Anyway. The Rare Cask Series. Ancient Bruichladdich spirit, in which the current team has had their fun in terms of vatting, double maturation and finishing. £700 a bottle, then, and what do you get for that?

Rare Cask Series 1984 Bourbon All In

Bruichladdich 1984 32 Year Old – Bourbon: All In

43.7% ABV. Vatted from 12 casks of ‘classic’ Bourbon-aged Bruichladdich, filled in December 1984 then moved into fresh Bourbon casks in 2008.

Colour: burnished gold.

On the nose: layers of vanilla and honey, toffee, syrup, with a note of fennel and sage in the distance. Dried apricots, pears. Mead. Apple, mint, bay leaves. Traces of fabric softener. Tropical fruits and the sugars return, Demerara perhaps. Green tea. More honey.

In the mouth: awesome texture to this and a huge hit of flavour for the ABV. Heather honey with Seville orange marmalade. Not as sweet as the nose: this has quite the herbal undertone, vegetative, mineral notes.  Buttermilk, Custard Cream biscuits. Cloying and thick, with golden syrup cake, ground almonds.

Score: 7/10

Rare Cask Series 1984 Bourbon Hidden Glory

Bruichladdich 1985 32 Year Old – Bourbon: Hidden Glory


48.7% ABV. The final 22 casks of legacy stock filled into third-fill Bourbon casks, then re-casked into fresh Bourbon casks in 2012, before being moved into oak from ‘one of the greatest French Chateaux’ in 2017.

Colour: tawny, with a pinkish hue.

On the nose: peaches, cranberries, mango. The topping off a crème brûlée. Strawberry jam – the filling from a Jammie Dodger and, in fact, the biscuit that surrounds it. Mixed peel, marzipan. Port – and plump, plum-like quality eventually. Golden syrup sponge cake. Then, once this heady stuff fades, we’re left with some epic floral notes: old roses, stock flowers, before returning to some lovely vanilla and burnt toffee.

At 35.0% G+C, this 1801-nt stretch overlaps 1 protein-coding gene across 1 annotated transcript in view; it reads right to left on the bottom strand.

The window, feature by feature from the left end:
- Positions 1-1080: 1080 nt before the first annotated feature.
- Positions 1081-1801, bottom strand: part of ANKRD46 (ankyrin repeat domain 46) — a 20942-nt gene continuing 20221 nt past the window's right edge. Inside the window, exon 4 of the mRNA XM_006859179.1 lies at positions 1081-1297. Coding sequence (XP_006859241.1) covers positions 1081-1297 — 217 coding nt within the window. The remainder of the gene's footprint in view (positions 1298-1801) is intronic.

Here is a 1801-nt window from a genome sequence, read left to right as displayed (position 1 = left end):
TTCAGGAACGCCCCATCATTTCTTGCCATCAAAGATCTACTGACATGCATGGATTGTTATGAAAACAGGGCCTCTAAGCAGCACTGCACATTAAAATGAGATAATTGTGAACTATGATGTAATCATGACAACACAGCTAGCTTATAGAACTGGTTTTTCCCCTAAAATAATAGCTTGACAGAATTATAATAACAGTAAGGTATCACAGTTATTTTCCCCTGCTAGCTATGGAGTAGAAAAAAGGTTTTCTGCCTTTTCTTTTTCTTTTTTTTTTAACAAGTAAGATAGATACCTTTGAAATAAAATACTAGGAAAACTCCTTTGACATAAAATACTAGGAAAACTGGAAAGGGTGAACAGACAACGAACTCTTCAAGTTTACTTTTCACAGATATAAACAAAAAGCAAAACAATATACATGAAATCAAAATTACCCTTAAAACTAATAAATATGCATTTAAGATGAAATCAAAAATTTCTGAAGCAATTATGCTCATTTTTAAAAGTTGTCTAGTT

In the mouth: fuck me, that’s amazing. To be hit with a disparate yet balanced array of notes on the flavour wheel is a joy – and in a way, no one flavour asserts dominance. A silky texture: strawberry jam, cranberries, salted caramel chocolate, hazelnuts. Armangac. Stem ginger. That syrup again, perhaps Maple Syrup rather than golden. There’s a headiness about this and – astonishingly – it’s not at all woody. The spices come from that gentle ginger – there’s nothing aggressive, not even remotely astringent. Chocolate returns: dark, but not bitter. But it isn’t the flavours in isolation, it’s the way they combine under that heavy, dense Laddie texture. This is finishing done in the correct, respectful manner to the spirit, rather than to mask flaws in the spirit. It’s an awesome bit of stock management. La petite mort.